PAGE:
I write reviews knowing that most people who read them won't go on to see or read what I'm reviewing, so I try to capture the essence within the review, something a proper tease of a review shouldn't do, so apologies if I ever give away too much. Still, I keep it abstract unlike trailers which really go ahead and spoil everything.

    Oh, by the way, the other question I asked on Yahoo Answers just before seeing this movie was about when compassion or love for oneself or others is actually egotism or degenerates into proofs of love and how to distinguish at the time? I think perhaps this film had some bearing on that question too, but more subtly than the outright coincidence of the three wishes. :-)

  3. Just answered your question on Y/A...:-)

    You're a terrific reviewer....I honestly didn't realize these were yours!

  4. You're sensively right, dude. Not a lot of people delight on 'slow talky arty' movies. Present time vievers prefer action-packed and violent films that exhibit unrealistic force and wordless scenarios. I do watch those too, but never take them as seriously as the 'real life quotes' of the talky arty movies. We learn more about life and all its multiple layers by attentive listening to core voices.

    Your review writing should change the way most people look at and hear things. Keep it up, dude! And thanks for sharing.

    A great day to you!

  5. Catherine, I don't usually like trailers... firstly because they spoil the movie, secondly because they are trying to "sell" you something, and thirdly because they all have the same guy who does the deep voiceover in the background. The exception is for rubbish action or comedy movies because we don't want to watch the movie, and then the trailer is a great way of seeing all the best bits in two minutes.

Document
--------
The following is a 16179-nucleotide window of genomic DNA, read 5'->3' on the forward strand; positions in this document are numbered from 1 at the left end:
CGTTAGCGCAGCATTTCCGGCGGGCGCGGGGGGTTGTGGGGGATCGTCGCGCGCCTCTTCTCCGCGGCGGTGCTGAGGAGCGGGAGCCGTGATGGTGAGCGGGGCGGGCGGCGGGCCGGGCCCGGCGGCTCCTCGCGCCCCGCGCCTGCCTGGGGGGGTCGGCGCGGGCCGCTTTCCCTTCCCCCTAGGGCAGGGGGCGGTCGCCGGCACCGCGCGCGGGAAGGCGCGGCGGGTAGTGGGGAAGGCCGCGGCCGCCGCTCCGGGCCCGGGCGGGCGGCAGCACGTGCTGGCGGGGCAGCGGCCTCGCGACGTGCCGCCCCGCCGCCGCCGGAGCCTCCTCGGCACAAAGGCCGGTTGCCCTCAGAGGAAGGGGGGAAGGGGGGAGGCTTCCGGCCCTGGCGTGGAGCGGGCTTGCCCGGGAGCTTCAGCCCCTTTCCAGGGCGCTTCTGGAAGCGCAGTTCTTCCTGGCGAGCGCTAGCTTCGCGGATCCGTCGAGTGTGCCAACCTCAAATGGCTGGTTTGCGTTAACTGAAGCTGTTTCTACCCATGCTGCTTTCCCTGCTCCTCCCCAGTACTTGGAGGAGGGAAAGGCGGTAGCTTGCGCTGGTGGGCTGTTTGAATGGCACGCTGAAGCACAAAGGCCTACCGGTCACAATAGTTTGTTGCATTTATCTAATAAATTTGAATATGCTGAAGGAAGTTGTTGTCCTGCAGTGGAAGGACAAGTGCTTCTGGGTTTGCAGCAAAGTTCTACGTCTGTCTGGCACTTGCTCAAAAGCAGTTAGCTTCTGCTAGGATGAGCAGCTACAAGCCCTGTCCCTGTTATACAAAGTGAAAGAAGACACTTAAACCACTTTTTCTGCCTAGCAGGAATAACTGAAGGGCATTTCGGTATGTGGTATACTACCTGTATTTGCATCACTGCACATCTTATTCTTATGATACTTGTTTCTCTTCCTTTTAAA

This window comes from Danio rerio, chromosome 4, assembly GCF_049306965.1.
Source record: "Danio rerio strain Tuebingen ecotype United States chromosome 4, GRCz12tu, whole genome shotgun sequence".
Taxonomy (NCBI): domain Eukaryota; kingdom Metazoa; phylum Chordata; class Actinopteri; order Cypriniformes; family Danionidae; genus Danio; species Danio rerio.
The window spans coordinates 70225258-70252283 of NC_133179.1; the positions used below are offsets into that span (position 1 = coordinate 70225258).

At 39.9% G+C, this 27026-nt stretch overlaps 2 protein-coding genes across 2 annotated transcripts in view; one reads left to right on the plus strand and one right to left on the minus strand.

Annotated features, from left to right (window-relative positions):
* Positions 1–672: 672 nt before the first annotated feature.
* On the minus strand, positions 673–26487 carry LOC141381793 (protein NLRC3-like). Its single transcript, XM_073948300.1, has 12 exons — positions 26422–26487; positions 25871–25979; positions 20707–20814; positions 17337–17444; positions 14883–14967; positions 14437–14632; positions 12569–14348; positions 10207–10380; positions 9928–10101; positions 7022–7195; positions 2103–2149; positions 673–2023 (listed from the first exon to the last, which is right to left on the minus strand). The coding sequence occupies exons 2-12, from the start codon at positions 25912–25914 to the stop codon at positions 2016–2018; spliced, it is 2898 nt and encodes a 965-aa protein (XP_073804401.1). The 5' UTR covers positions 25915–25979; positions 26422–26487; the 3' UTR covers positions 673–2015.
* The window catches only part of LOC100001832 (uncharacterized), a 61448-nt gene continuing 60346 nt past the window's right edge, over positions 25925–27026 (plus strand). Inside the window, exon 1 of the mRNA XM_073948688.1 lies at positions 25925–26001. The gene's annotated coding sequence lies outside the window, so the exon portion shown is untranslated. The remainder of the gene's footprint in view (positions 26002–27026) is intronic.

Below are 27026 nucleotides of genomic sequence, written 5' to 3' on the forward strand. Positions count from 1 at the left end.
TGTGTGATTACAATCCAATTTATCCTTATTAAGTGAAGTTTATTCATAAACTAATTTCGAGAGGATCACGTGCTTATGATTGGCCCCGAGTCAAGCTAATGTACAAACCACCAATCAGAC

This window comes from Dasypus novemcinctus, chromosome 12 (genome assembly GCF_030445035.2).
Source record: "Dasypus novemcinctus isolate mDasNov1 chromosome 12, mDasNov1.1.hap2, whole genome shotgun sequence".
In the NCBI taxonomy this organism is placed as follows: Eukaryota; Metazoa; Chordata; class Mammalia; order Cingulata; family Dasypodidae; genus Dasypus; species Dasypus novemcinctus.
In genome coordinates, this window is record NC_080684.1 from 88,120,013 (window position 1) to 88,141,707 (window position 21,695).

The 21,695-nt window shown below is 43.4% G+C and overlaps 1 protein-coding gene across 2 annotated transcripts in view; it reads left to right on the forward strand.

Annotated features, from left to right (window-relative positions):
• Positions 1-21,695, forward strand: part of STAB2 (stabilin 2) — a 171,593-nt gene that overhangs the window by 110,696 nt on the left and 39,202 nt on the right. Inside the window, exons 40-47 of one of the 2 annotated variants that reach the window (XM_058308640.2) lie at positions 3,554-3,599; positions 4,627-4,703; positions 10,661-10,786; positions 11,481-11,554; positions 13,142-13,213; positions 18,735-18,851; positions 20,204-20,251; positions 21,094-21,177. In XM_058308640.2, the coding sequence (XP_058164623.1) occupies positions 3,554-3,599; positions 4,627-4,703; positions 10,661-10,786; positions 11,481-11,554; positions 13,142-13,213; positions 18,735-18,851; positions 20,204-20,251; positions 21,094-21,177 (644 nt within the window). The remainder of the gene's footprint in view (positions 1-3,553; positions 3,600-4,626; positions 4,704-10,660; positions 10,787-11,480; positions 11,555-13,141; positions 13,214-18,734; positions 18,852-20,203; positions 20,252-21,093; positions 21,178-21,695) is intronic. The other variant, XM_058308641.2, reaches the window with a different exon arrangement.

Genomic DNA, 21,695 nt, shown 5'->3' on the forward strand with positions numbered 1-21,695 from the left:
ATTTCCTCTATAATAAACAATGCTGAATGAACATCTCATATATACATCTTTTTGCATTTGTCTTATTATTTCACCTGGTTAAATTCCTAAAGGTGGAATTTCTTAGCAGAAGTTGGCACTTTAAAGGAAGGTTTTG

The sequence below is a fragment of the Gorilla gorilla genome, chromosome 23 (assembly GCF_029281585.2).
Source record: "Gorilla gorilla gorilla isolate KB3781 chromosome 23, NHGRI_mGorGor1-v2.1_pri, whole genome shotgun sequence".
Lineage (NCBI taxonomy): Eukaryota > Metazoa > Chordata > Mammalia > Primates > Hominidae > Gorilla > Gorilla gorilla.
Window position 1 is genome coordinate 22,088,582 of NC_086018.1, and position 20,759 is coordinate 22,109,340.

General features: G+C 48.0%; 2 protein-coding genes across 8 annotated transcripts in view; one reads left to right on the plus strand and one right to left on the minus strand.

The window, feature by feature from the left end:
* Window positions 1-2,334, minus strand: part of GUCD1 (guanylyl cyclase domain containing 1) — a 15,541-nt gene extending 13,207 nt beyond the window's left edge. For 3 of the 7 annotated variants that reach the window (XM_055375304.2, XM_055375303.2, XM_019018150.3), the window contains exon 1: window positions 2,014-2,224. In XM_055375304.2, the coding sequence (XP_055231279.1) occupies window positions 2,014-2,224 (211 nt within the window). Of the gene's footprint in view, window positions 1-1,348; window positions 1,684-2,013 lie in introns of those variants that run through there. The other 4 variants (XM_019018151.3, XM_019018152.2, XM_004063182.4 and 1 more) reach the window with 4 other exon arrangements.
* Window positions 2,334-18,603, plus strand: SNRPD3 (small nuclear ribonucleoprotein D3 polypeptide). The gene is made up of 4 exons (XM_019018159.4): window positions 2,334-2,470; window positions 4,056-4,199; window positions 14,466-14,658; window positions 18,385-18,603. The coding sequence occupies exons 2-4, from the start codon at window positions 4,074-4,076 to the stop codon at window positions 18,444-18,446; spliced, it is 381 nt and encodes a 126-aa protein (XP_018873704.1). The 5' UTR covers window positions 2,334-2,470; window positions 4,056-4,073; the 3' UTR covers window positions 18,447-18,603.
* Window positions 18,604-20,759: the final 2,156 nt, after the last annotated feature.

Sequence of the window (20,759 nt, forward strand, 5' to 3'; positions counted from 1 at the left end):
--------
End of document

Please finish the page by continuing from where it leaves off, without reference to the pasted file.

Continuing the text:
Having said all that, this trailer is actually ok. Doesn't give away much at all. Thanks for taking the trouble to post it! :^)

    Why Jach! If anything I said changed the way someone watched movies, that would be quite incredible, especially given how "slow" I am. I'm always in desperate need of someone to explain to me the subtleties of difficult films, and because it's rare that I'm in the company of such a person, to be honest many things go straight over my head. But I'm also quite patient which makes up for it. Worst film I've ever watched right the way through was "Death in Venice"... I had some friends who said I just didn't understand it, and others who'd seen the first couple of minutes and couldn't believe I could watch the whole thing. Thanks for the good wishes, I wish the same to you. And thanks for reading!

    Nancy, that's a brilliant answer you gave! Yes, I think it does come down to self-respect and doing things which give people joy and happiness. The line is much easier to draw when you consider it like that. Thank you!

    And thanks for your kind review of my reviews, lol. I think because my purpose is not to "sell" it to anyone, that gives me a bit more freedom to just free associate and share some of the things I got out of it, rather than trying to tempt others to go along also.